COBWEB CORNERS: How they’d compete for the county seat
By Mel McFarland
Back in the 1860s, when this was Colorado Territory, Colorado City was the site of a political meeting. A decision was needed about where the counties would be and which towns would be the county seats.
The first county seat for El Paso County was Colorado City. The name for El Paso County came from Ute Pass, the Ute Indian entrance to the mountains.
Initially, El Paso County was nearly twice the size it is today. When Cripple Creek gold changed the dynamic of the area behind Pike's Peak, that area became Teller County.
In the 1860s, the county had a few settlements, but not most of the ones you hear of today. Only Colorado City and Fountain can be traced to the days before General William Palmer started building Colorado Springs in 1871.
In the fall of 1872, there was discussion about changing the county seat from Colorado City to Colorado Springs. It was decided in a county-wide election that it would remain in Colorado City.
The Colorado Springs people did not give up so easily. Another election was scheduled a year later. This time prominent citizens of Colorado Springs traveled to each community in the county, less than a dozen in all, most of them populated by just a few dozen people. One of the "hot spots" was Fountain. A meeting at the local school gathered more than a hundred residents from the surrounding area. The consensus was that Colorado City did not share the interests of the eastern part of the county. When the new election was held, Colorado Springs became the county seat, largely because of the voters from Fountain.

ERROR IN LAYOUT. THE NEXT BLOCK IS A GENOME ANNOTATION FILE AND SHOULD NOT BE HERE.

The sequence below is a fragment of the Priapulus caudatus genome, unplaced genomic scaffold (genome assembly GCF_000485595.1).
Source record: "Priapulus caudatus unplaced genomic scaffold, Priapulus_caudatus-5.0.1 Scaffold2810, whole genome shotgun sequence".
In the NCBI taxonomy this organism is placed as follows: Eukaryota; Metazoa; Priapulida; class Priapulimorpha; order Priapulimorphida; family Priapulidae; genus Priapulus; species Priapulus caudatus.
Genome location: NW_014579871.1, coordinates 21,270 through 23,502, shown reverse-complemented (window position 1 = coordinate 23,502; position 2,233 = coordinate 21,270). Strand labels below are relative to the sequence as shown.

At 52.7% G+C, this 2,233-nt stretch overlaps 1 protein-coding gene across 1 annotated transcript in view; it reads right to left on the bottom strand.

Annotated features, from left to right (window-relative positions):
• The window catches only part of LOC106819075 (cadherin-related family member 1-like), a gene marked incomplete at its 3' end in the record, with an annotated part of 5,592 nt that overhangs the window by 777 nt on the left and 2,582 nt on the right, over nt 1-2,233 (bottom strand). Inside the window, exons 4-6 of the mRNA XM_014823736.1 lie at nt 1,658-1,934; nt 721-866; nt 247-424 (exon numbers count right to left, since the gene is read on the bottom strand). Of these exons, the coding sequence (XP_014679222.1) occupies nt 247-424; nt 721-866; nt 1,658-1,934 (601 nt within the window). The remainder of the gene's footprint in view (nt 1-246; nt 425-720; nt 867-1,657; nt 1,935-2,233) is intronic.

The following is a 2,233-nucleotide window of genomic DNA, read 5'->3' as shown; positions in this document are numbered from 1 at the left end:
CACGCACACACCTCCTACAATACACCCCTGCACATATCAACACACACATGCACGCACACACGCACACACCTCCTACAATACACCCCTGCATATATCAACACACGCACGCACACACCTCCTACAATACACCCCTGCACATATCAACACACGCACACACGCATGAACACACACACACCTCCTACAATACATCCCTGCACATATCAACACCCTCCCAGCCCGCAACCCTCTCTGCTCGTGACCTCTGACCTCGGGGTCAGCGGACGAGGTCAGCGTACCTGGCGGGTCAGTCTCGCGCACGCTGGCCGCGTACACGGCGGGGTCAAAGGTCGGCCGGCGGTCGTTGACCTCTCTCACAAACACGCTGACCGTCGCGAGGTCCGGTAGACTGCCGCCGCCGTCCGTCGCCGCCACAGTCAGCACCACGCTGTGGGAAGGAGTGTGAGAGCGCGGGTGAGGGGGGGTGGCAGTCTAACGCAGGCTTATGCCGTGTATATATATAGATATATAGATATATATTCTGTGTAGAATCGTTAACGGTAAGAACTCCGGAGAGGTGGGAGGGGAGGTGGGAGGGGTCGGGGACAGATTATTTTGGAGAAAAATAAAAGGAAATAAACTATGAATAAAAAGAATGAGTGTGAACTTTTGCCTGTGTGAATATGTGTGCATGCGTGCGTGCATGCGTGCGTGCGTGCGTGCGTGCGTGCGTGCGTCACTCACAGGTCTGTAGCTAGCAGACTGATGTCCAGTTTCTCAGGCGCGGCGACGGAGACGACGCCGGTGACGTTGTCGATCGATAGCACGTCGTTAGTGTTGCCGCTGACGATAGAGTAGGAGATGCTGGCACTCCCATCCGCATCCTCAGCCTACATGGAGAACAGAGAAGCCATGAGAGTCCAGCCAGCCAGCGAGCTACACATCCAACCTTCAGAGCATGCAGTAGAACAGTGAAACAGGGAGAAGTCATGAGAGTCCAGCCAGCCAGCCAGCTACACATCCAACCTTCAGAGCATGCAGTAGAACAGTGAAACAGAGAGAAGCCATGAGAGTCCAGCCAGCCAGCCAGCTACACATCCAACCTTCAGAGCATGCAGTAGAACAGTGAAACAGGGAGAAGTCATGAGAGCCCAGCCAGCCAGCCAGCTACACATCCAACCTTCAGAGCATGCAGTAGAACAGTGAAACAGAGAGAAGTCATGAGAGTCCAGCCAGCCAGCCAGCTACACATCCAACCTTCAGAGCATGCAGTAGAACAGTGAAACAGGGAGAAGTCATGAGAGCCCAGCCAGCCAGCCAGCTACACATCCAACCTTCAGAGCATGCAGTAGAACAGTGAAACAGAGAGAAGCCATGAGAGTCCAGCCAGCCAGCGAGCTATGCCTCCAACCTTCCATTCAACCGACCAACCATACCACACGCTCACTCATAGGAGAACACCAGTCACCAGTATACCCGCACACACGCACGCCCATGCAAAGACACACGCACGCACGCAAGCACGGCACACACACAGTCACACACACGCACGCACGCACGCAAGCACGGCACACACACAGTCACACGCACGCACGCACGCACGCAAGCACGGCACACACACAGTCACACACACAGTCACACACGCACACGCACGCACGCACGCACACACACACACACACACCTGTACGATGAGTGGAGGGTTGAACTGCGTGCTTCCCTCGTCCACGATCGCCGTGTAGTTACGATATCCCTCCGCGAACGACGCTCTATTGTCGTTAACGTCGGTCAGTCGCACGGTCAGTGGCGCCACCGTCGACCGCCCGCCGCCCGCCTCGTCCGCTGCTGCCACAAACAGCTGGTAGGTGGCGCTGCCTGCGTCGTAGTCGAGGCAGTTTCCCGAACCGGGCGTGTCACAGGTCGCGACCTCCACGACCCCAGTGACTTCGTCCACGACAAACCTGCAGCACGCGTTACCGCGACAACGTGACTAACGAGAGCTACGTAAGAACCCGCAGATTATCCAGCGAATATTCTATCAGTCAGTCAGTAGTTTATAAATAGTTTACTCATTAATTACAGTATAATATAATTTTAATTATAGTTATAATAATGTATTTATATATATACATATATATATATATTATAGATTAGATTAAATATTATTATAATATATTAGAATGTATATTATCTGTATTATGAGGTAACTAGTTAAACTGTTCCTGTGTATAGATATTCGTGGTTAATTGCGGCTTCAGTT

It is interesting that cities literally fought for the county seat in some counties. In a couple of them, county seat records were even stolen! The county seat in Chaffee county was stolen from Granite by Buena Vista, but Salida won it later in an election!